Iran faces unrest at home, risks new sanctions after nuclear breaches
LONDON - Iran’s declared violations of the 2015 nuclear deal elicited angry reactions in Europe and the Gulf region. Europe’s mounting hostility comes at a time when US sanctions forced Iran to impose fuel rationing triggering widespread protests.
The United Nations’ International Atomic Energy Agency (IAEA) confirmed that Iran resumed enriching uranium in its underground Fordow plant and was accelerating enrichment with advanced centrifuges also banned by the nuclear agreement.
The move, strongly denounced by Washington, alarmed European powers that had previously dismissed Tehran’s breaches, such as exceeding the cap on stockpiles of enriched uranium and on the fissile purity of enrichment, as insignificant and reversible.
Britain, France and Germany raised the possibility of restoring international sanctions after a meeting of foreign ministers in Paris, saying they were ready “to consider all mechanisms… including the dispute resolution mechanism.”
Europe’s threat to trigger a mechanism that could reimpose UN sanctions on Iran marked a significant breakdown in diplomatic attempts to save the nuclear deal under which Iran curtailed uranium enrichment in return for relief from economic sanctions, diplomats said.
Under the terms of the 2015 deal, any party can refer suspect agreement breeches to a commission that includes Iran, Russia, China, the three European powers and the European Union.
If the matter cannot be resolved at the commission level, the UN Security Council would be notified, establishing a 30-day deadline for a resolution on continuing Iran’s sanctions relief. If no resolution is adopted, sanctions in place under previous UN resolutions would be reimposed — known as a “snapback.”
“We don’t want to pull out of the (deal) too soon but equally we cannot sit back. The Russians and the Chinese are not going to trigger this, but us, as Europeans, will have to take a stance at some point,” a European diplomat told Reuters news agency.
“It is not if but when, unless Iran pulls back, but even then, they are gaining (nuclear) knowledge by spinning these centrifuges, so we have to react.”
Enrichment is the pathway towards producing fuel for a nuclear weapon. Iran has refined material to a fissile purity of 4.5%, considered suitable for electricity generation but far below the bomb-grade threshold of 90%.
European and US displeasure was exacerbated by the detention of an IAEA inspector at Iran’s Natanz nuclear facility in October, contrary to stipulations in the agreement that Iran must grant daily access to the site as requested.
EU diplomats said the Europeans are unlikely to trigger the snap-back mechanism before January when Iran is expected to announce other steps away from the deal.
“What we’re now seeing is the dismantling of the JCPOA,” said a European diplomat, referring to the Joint Comprehensive Plan of Action, as the agreement is formally known.
“We haven’t decided on launching the mechanism because we need to be sure of how it will help us in trying to defuse tensions. The question we’re asking is when, how and whether it benefits us to do it?”
Iranian Foreign Minister Mohammad Javad Zarif said Iran had itself initiated the complaint mechanism and was ceasing to heed its commitments because the Europeans failed to protect it from US sanctions.
The nuclear deal’s objective was to extend time Iran would need to accumulate enough fissile material for a nuclear weapon, a period referred to as “breakout time” to about a year from two or three months.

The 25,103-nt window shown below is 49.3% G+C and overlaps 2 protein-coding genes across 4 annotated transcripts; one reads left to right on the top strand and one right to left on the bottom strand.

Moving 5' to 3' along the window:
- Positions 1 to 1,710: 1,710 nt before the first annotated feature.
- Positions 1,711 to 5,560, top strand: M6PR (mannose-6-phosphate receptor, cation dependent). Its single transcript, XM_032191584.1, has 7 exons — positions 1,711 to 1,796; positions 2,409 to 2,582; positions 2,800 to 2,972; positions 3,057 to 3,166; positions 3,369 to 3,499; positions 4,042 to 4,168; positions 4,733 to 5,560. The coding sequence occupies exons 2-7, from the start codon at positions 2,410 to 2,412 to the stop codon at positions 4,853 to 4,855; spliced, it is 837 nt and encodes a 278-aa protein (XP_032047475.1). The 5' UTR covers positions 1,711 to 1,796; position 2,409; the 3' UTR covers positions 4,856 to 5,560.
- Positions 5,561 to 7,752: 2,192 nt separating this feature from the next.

“We’re now entering a phase where Iran’s actions have a serious impact on the breakout time,” another EU diplomat told Reuters, adding that the window to bring Iran and the United States to the negotiating table was very small.
Iran’s move clashed with attempts at de-escalation of tensions in the Gulf region. The Saudi cabinet has condemned what it called Iran’s “deception” over its nuclear programme, after Tehran’s decision to restart atomic activities at one of its key sites.
The cabinet expressed its “denunciation of Iran’s continued deception and delays in providing the required information on its nuclear programme to the IAEA,” the official Saudi Press Agency said.
Iran accused other countries of hypocrisy in criticising Tehran while failing to fulfil their commitments of relief from US sanctions, which are taking their toll on Iran’s economy.
Petrol rationing and price hikes, introduced November 15, triggered demonstrations across Iran. The official Iranian news agency IRNA reported demonstrations the night of November 15 were “severe” in Sirjan in central Iran where “people attacked a fuel storage warehouse in the city and tried to set fire to it.”
Protests were reported in many cities, including Mashhad, Birjand, Ahvaz, Gachsaran, Abadan, Khoramshahr, Mahshahr, Shiraz and Bandar Abbas.
Iranian state television said the price of a litre of regular petrol had been increased to 15,000 rials (12.7 US cents) from 10,000 rials and the monthly ration for each private car was 60 litres per month. Additional purchases would cost 30,000 rials per litre.
Despite its huge energy reserves, Iran has struggled to meet its domestic fuel needs because of a lack of refining capacity and international sanctions that limited the supply of parts for plant maintenance.
The “maximum pressure” strategy set by US President Donald Trump against Iran last year included severe sanctions on Iran’s oil industry, among many other sectors. Tehran’s decision came following months of speculations about possible rationing after the United States in 2018 reimposed sanctions that sent Iran’s economy into free fall.
The price hike risks stoking social unrest among Iranians who often protest higher prices and declining standards of living.
Iranian President Hassan Rohani said recently that Iran is facing its “most difficult” time in decades.